Between Shades of Gray by Ruta Sepetys: Book Review

Title: Between Shades of Gray
Author: Ruta Sepetys
Publication Details: June 9th 2011 by Penguin Books
Copy: Paperback, purchased
Genre: Historical fiction, YA, war

Lina is just like any other fifteen-year-old Lithuanian girl in 1941. She paints, she draws, she gets crushes on boys. Until one night when Soviet officers barge into her home, tearing her family from the comfortable life they've known. Separated from her father, forced onto a crowded and dirty train car, Lina, her mother, and her young brother slowly make their way north, crossing the Arctic Circle, to a work camp in the coldest reaches of Siberia. Here they are forced, under Stalin's orders, to dig for beets and fight for their lives under the cruelest of conditions.

Lina finds solace in her art, meticulously--and at great risk--documenting events by drawing, hoping these messages will make their way to her father's prison camp to let him know they are still alive. It is a long and harrowing journey, spanning years and covering 6,500 miles, but it is through incredible strength, love, and hope that Lina ultimately survives. Between Shades of Gray is a novel that will steal your breath and capture your heart. (Goodreads)

I've been wanting to read Between Shades of Gray since I laid eyes on it years ago. And finally, I did!

An inspiring and moving story about hope, survival and love.

Set in 1941, Between Shades of Gray tells the story of Lina and the other Lithuanians, and how they suffered in the hands of Russians- how they persevered, fought, faded and survived.

This was the first time I read about the deportation of Lithuanians (as well as of Estonians, Latvians, and Polish). I've read a lot about the Jews, the labor camps, the Holocaust, but never of those (non-Jews) who suffered under Stalin's hands.

Based from the stories of the families and friends of survivors, and of the survivors themselves, Between Shades of Gray was able to show the different faces of humanity, especially in times of adversity. The events blend in together, and each of them brings about emotions. I liked how the book is full of meaning- of what it means to live, to survive, to hope and to love.

I liked how art was incorporated into the story and how Lina uses her talent to express emotions and show experiences. And of course, the little flashbacks of Lina's memories from before the deportation. Each flashback follows and is in relation to what Lina is currently thinking and/or experiencing. It made Lina more relatable and her experiences more heartbreaking.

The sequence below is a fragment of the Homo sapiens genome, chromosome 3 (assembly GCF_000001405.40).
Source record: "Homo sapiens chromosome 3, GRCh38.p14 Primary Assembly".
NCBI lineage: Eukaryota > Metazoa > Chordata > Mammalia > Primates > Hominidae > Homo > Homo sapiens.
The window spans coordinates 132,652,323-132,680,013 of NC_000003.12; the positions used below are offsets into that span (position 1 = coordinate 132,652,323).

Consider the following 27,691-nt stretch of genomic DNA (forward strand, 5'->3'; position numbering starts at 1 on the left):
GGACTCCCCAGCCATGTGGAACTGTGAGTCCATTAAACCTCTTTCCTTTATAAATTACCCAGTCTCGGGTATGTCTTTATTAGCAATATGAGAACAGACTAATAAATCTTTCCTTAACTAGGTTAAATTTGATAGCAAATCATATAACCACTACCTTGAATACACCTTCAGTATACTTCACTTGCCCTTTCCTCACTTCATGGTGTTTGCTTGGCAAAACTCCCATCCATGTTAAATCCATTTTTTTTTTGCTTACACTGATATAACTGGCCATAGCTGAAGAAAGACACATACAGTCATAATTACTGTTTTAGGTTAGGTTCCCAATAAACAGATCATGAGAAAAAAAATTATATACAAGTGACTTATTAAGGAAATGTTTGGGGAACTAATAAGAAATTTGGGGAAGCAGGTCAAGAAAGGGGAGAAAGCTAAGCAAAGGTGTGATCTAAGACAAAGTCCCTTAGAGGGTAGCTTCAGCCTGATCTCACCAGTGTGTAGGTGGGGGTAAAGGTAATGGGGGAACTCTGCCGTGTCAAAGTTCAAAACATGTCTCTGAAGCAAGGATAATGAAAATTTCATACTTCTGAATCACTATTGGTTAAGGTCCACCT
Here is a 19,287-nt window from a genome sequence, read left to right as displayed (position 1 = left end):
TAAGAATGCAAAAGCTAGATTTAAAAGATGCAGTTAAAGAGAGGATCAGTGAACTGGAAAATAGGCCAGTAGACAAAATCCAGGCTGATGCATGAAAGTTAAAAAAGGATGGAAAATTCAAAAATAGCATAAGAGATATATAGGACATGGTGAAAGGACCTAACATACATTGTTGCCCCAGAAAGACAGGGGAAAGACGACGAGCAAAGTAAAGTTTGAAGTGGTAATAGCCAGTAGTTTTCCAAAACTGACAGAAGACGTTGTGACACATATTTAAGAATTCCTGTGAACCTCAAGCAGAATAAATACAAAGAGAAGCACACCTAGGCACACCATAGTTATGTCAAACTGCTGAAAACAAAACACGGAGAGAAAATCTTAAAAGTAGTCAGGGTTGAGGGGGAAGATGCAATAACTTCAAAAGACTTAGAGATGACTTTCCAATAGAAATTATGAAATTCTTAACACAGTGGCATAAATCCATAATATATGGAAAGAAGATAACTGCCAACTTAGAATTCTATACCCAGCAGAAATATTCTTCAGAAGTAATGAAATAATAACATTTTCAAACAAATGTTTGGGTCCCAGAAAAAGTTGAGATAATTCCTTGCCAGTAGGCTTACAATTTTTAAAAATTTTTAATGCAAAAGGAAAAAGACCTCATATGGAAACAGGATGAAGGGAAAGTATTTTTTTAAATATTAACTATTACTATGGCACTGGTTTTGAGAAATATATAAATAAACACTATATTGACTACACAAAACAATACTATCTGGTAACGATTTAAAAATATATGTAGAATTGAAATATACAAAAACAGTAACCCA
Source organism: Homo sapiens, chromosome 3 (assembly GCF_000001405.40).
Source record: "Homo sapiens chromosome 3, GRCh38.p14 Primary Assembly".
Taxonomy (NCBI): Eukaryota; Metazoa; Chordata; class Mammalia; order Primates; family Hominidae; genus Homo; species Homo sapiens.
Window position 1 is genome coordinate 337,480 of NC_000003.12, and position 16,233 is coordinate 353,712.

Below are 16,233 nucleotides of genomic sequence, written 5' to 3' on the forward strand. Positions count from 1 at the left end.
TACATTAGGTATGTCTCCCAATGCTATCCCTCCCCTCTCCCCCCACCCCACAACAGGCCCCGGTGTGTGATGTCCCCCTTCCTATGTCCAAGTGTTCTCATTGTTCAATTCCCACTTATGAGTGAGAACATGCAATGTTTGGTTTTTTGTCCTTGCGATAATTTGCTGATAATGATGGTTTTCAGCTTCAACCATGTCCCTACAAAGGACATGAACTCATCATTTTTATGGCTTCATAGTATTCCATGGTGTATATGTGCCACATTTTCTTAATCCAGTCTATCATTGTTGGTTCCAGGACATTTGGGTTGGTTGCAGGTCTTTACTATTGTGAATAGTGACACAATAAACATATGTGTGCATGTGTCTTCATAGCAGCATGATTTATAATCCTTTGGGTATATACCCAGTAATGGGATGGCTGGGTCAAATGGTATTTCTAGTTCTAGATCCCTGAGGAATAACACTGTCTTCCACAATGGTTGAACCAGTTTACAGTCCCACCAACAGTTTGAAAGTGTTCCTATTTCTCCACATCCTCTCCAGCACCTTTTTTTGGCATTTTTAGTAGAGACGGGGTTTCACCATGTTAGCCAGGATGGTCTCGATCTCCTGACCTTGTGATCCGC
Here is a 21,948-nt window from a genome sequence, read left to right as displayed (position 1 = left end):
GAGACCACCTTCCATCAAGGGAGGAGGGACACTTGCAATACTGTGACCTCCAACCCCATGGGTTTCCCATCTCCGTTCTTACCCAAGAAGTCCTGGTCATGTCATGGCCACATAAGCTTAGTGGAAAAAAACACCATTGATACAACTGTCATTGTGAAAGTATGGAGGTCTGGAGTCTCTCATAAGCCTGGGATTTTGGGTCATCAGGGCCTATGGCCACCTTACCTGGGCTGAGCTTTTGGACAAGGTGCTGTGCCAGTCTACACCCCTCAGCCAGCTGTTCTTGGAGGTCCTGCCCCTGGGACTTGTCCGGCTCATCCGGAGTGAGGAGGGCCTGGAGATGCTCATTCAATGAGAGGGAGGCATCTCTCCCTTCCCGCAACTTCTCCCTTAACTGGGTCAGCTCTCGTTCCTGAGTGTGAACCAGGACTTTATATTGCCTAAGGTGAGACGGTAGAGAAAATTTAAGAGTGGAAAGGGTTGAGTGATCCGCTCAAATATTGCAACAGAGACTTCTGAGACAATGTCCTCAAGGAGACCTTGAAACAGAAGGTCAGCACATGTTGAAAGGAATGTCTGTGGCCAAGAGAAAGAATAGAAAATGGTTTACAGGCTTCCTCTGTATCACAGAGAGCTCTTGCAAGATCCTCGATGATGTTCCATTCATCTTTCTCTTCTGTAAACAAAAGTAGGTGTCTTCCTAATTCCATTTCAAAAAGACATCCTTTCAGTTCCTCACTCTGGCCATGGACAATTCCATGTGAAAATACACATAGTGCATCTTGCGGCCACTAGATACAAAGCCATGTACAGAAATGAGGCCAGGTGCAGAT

The ending was a bittersweet one. It was open-ended but perfectly understandable. It would take more than a book to read the stories of the deportees and refugees. But overall, plot-wise, Between Shades of Gray is definitely worth reading.

Aah the characters! Lina, the main character, is smart, talented and brave. She's easy to relate to and very likeable despite her shortcomings.

The other characters are also well-written: Jonas and Andrius, who despite being young like Lina, were able to show courage and were able to face the difficulties that lie before them; Lina's mother, Elena, whose love not only for her family but also for other people is truly inspiring; the other deportees whose resolve may have weakened but still supported each other; and even the Russian soldier, Kretzsky, who did not forget his heart despite the war.

The story is told in the eyes of Lina, a 15-year old girl who at a young age, tasted what it's like to be in the face of death. When the deportation started she's at that point in life when she's starting to figure out her future; thus, making the story-telling quite raw and innocent but deeply moving.

Overall, I loved the style of writing. The fluidity and relevance of the events, how each events relate to the others, and the strong, three-dimensional characters. Between Shades of Gray is indeed beautifully written.


I definitely recommend Between Shades of Gray. It's such a bittersweet, inspiring read; and I can definitely see myself rereading this in the future.

Ruta Sepetys was born and raised in Michigan in a family of artists, readers, and music lovers. As an author of historical fiction, Ruta is drawn to stories of strength through struggle. Her award-winning debut novel, "Between Shades of Gray" was inspired by her family's history in Lithuania and is published in 45 countries. Her second novel, "Out of the Easy" is set in the French Quarter of New Orleans in 1950, and her third novel "Salt to the Sea" exposes one of the greatest hidden disasters of World War II. Ruta lives in a treehouse in the hills of Tennessee.